City Council mulls capital needsPublished 6:02pm Friday, November 23, 2012
The Washington City Council’s biggest challenge when it comes to the draft capital improvement and facility master plan it discussed Monday is paying for the projects in the $154.6 million plan during the next 20 years.
“You’ve got a 20-year outlook, from 2013 to 2033,” City Manager Josh Kay told the council. “It’s a big number — all funds, all departments — $154 million. Again, this is not one year. This is all 20 years.”
Kay described the draft plan as a good starting point when it comes to addressing the city’s capital-improvements and facilities needs.
“What I’ve asked our staff to do is look at the first year (2013). We’re going to refine our CIP forms to talk about what’s our impact on our customers. What’s our impact on our operating costs.” Kay said.
Later he noted, “We are running a business. We’ve got to make sure that our infrastructure is up to par and exceeds our customers’ expectations. That’s where I want to be at, but it costs money. A 20-year outlook — $154 million, almost $155 million, that’s a strong number. Some of that is not going to be paid for from rates or from our property taxes. Some of that is grants. Certainly, some of it will be loans. Some of it will be directly from our rate payers.”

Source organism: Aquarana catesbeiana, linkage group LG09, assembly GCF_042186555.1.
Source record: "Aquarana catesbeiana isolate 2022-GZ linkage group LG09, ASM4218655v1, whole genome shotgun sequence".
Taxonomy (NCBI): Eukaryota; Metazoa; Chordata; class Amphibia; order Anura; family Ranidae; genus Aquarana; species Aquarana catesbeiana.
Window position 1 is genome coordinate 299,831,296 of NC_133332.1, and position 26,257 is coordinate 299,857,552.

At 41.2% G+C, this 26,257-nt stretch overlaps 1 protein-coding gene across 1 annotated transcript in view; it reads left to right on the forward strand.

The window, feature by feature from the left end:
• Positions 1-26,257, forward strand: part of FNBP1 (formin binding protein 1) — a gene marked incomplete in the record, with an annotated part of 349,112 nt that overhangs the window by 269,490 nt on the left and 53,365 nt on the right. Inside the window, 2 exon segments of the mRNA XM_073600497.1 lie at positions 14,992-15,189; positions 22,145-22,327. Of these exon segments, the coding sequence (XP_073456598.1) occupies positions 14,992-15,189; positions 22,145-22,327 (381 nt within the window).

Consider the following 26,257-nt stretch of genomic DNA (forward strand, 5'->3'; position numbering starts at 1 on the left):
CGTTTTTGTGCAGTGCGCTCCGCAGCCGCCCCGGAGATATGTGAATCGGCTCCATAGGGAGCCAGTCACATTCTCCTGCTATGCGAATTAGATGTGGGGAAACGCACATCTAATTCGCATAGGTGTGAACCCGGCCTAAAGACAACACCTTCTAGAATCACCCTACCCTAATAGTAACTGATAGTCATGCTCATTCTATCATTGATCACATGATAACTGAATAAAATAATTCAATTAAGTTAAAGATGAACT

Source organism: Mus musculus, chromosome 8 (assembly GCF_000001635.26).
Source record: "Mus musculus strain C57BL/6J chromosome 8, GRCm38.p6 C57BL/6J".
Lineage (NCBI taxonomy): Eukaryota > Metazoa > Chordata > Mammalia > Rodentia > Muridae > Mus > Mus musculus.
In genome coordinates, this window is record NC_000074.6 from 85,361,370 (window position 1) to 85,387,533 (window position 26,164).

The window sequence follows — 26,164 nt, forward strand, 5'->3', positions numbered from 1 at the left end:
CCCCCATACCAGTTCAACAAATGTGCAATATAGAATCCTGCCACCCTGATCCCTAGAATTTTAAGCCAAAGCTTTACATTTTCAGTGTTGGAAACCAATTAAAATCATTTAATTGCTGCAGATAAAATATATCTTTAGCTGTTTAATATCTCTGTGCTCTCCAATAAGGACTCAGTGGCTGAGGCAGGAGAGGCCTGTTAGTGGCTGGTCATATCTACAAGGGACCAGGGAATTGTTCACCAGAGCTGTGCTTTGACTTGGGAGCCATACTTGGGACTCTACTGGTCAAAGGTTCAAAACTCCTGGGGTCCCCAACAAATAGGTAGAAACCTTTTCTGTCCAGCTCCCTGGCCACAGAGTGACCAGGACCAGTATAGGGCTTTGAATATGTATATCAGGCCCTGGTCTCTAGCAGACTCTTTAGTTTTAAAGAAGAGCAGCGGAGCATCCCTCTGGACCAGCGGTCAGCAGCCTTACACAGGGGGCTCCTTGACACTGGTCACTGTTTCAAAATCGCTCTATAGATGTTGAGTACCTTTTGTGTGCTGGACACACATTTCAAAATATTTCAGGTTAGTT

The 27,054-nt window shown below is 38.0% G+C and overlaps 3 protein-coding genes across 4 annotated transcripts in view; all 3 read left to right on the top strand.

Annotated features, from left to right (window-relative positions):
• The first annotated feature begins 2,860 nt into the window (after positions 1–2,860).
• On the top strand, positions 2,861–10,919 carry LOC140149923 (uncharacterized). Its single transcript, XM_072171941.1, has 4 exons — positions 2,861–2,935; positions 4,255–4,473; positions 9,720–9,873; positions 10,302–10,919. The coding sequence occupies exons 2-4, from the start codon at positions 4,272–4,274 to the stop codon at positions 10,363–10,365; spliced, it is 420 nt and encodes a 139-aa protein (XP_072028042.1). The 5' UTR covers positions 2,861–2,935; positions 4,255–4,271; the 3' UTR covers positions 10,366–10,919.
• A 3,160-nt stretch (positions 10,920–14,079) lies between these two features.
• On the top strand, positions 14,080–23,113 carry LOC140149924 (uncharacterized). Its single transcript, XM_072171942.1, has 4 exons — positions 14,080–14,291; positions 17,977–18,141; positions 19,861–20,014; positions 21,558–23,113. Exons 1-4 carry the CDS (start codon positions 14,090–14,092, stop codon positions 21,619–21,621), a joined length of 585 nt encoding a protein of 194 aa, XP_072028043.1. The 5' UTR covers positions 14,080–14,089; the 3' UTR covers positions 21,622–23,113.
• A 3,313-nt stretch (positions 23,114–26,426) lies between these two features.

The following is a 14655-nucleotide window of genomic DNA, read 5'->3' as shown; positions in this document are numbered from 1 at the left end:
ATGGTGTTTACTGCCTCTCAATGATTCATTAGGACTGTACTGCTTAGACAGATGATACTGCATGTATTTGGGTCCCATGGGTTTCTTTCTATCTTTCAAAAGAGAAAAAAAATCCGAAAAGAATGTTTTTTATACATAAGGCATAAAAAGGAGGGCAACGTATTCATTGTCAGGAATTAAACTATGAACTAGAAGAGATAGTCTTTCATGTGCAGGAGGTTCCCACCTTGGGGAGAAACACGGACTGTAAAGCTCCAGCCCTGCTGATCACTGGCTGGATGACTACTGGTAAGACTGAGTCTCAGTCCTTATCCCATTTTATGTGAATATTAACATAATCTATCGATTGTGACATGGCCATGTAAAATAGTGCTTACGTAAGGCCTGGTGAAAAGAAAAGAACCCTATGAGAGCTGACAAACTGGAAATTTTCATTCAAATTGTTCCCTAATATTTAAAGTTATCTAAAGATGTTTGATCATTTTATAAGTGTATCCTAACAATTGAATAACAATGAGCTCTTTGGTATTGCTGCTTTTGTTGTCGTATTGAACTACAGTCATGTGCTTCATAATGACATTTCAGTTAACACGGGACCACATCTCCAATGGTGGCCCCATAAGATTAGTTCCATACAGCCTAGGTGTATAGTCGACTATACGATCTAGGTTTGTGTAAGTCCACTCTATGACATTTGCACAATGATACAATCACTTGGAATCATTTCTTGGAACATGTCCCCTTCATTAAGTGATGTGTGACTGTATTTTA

Councilman Doug Mercer was happy to receive the draft plan.
“This is something that I’ve been looking for it seems like 10 years. Finally, someone has thought beyond how far they can see. We’re now getting to where we are thinking beyond how far we can throw,” Mercer said. “That’s what we’ve got to do. Now, that you’ve got the 2013 numbers, you’ve got to go through (them). There should be a very, very strong justification for every project that’s on that list.”
Council members made it clear that just because a project is in the draft plan for a specific fiscal year, that doesn’t mean it will automatically be funded during that fiscal year. Projects that can be delayed — without compromising the public’s safety — likely will be delayed when practical, they indicated.
In fiscal year 2013, the draft plan calls for spending $2.5 million on items such as a new fire engine, several vehicles for the Public Works Department and temporary light for the soccer fields at the McConnell Sports Complex.
In fiscal year 2015, the draft plan allocates $3 million toward a new police station, a project the city pursued for several years but put on hold a little more than a year ago.